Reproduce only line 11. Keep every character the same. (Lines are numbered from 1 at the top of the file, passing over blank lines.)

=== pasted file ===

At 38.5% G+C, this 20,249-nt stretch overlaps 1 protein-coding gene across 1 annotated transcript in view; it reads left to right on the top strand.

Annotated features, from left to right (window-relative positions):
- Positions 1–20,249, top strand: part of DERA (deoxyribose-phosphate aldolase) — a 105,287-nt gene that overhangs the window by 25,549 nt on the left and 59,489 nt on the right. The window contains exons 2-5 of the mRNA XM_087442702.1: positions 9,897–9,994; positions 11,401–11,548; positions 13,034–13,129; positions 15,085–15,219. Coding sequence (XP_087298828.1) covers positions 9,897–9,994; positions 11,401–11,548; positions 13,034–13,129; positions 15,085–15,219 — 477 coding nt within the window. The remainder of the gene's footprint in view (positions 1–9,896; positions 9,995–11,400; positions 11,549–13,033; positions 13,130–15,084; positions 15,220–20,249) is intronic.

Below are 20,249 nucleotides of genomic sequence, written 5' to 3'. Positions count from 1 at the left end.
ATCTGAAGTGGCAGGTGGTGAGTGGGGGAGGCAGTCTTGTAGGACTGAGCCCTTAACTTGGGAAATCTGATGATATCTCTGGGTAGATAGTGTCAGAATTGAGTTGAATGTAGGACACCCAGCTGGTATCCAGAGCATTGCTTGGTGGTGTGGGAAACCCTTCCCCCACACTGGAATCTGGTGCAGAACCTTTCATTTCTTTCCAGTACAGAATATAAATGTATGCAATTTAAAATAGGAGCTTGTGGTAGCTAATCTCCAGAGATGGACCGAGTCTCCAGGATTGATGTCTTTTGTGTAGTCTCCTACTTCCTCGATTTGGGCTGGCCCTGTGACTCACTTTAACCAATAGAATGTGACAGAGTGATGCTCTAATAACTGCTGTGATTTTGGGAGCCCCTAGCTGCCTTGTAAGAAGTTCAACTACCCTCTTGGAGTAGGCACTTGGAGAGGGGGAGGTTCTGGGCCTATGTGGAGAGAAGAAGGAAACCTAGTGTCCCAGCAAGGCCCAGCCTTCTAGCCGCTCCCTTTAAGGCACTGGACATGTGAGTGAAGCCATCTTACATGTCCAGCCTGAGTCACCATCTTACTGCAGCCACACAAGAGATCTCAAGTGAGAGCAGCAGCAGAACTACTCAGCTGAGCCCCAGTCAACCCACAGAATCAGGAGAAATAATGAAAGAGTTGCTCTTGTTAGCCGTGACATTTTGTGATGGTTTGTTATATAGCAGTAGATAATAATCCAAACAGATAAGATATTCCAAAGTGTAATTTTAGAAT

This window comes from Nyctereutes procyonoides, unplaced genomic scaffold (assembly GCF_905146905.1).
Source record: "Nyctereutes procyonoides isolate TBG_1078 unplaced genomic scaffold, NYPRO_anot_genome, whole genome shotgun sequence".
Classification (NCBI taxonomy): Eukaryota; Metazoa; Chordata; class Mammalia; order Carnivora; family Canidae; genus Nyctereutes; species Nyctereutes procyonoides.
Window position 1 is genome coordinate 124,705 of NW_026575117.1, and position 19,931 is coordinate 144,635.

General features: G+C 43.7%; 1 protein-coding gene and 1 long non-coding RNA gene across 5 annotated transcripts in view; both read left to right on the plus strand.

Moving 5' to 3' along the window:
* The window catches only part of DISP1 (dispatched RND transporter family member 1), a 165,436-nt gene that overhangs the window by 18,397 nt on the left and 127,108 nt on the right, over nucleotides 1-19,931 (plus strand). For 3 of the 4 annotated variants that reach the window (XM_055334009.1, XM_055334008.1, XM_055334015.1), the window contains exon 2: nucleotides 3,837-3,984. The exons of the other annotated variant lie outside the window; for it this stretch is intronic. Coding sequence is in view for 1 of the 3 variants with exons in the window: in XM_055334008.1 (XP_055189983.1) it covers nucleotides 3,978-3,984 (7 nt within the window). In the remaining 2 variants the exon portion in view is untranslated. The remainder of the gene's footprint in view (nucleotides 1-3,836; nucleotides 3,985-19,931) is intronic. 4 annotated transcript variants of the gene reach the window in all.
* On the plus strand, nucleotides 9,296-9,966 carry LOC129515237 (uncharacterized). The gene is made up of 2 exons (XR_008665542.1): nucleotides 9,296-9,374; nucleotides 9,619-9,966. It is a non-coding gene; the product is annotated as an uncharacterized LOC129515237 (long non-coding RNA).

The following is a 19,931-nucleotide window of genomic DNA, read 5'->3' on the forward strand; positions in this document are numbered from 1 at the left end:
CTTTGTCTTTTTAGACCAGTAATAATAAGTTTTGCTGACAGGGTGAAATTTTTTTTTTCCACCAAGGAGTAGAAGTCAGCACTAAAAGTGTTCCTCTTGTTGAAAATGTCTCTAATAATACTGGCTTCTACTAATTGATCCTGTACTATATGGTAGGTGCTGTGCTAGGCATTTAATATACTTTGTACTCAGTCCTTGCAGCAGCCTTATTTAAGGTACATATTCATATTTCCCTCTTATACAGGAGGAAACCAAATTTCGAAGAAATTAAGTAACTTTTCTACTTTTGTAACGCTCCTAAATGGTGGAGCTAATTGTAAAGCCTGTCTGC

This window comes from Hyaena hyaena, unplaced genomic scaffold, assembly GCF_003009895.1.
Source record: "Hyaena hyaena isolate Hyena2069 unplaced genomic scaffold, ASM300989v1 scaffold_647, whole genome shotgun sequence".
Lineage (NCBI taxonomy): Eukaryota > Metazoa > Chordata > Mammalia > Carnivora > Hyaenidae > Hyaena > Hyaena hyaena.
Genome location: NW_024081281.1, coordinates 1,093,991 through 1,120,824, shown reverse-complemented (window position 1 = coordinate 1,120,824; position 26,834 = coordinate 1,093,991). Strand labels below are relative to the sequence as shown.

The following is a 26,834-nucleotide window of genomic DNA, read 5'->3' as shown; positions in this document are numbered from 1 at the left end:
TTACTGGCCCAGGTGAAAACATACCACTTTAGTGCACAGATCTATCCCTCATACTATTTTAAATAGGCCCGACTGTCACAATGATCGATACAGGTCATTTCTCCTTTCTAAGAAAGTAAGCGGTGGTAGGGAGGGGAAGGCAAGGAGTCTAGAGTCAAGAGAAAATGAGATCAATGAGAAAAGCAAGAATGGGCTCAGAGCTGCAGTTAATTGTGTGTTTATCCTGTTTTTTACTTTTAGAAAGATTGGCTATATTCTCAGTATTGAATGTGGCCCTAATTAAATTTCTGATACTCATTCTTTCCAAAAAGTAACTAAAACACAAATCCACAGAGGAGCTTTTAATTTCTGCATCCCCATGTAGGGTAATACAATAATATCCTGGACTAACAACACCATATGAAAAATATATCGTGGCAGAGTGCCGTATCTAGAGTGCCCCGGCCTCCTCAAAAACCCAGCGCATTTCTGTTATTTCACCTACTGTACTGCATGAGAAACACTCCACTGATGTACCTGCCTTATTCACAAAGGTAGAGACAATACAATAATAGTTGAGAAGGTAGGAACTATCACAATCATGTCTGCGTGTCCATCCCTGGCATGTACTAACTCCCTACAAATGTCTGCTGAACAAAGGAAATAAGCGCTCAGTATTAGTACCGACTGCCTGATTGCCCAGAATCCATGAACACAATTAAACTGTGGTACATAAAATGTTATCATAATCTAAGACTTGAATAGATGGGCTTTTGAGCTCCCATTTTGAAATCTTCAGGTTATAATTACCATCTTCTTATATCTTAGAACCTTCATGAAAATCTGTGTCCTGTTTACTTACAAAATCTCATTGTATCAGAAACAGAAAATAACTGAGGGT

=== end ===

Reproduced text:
Moving 5' to 3' along the window: